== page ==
|Independent MPs in Canada have limited shelf lives. Those who manage to win once or even twice (for example John Nunziata and André Arthur, respectively) are eventually swept aside. I think Chuck Cadman too would have lost his re-election bid as an independent had he lived to run in 2006. Voters rarely reward honesty and integrity, and I'm inclined to think JWR will follow the same path to defeat as prior independent MPs. This seat is a complete toss-up. It is conceiveable that even the Conservatives could win through a 4-way split on the left.
|JWR won this seat with just over 32% of the vote last time -- which is nothing. With a level of overall support that low, she is, despite her margin of victory, one of the most marginal MPs: even if she wins back every single voter she had last time, if a relatively small number of votes shift between the other parties, she could easily find herself underwater.
With that in mind, in a roundabout sort of way I feel like JWR is most vulnerable to the Conservatives. I don't think the Conservatives will win this seat, but if they do well, they'll deny the Liberals an opportunity to mop up enough votes to defeat her. And if they do poorly, the Liberals may collect enough votes to win.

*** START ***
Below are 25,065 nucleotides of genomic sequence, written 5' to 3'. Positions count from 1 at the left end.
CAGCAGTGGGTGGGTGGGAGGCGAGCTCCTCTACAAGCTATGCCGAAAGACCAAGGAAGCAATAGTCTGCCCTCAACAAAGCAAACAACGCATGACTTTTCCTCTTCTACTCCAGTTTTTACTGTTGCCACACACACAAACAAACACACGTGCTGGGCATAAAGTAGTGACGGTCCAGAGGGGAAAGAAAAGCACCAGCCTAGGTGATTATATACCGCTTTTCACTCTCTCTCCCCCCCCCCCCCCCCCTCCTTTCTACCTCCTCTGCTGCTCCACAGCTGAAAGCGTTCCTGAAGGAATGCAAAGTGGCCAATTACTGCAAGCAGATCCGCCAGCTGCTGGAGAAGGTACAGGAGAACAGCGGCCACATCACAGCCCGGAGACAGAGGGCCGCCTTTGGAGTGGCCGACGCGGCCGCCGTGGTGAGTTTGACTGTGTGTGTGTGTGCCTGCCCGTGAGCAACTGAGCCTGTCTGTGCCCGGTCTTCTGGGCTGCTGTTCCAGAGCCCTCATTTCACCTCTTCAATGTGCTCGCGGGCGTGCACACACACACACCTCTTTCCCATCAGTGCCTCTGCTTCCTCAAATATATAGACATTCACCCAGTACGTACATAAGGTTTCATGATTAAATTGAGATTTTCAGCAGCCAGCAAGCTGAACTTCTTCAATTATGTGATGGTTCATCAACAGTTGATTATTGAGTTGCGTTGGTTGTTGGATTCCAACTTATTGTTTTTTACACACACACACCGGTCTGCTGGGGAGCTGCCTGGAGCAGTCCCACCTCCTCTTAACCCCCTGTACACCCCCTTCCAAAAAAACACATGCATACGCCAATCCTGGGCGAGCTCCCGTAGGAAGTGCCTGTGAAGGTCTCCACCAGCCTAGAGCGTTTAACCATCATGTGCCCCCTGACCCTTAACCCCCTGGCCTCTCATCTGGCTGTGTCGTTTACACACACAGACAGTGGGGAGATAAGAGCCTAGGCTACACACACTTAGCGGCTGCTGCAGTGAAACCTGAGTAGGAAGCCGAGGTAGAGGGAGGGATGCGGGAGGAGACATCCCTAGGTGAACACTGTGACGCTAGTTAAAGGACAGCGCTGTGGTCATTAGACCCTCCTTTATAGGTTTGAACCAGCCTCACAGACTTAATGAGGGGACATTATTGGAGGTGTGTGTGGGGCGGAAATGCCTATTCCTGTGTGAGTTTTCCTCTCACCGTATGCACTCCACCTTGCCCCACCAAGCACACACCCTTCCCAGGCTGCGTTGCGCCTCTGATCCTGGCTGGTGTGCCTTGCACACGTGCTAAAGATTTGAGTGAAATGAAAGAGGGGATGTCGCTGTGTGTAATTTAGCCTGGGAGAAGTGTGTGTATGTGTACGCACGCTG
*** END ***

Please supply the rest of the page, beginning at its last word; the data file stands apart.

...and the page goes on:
Why not the Liberals? Well, if we get the mooted late-summer/autumn election, it certainly feels like the Liberals intend to bring their renewed focus on Indigenous reconciliation to the fore, especially in regions like the Lower Mainland, where it plays quite well. But this is an argument which won't work against JWR: she's perfectly positioned to counter so many of these arguments, to a point that Liberals talking about the issue at all arguably benefits her. It's still a winning issue at the regional level, but in Granville it plays right into her hands.
With all this in mind, I'm not making a confident prediction, but I am giving her the benefit of the doubt: she's a strong incumbent, she's uniquely suited to these specific electoral circumstances, and -- if she runs -- Puglaas certainly has the inside track.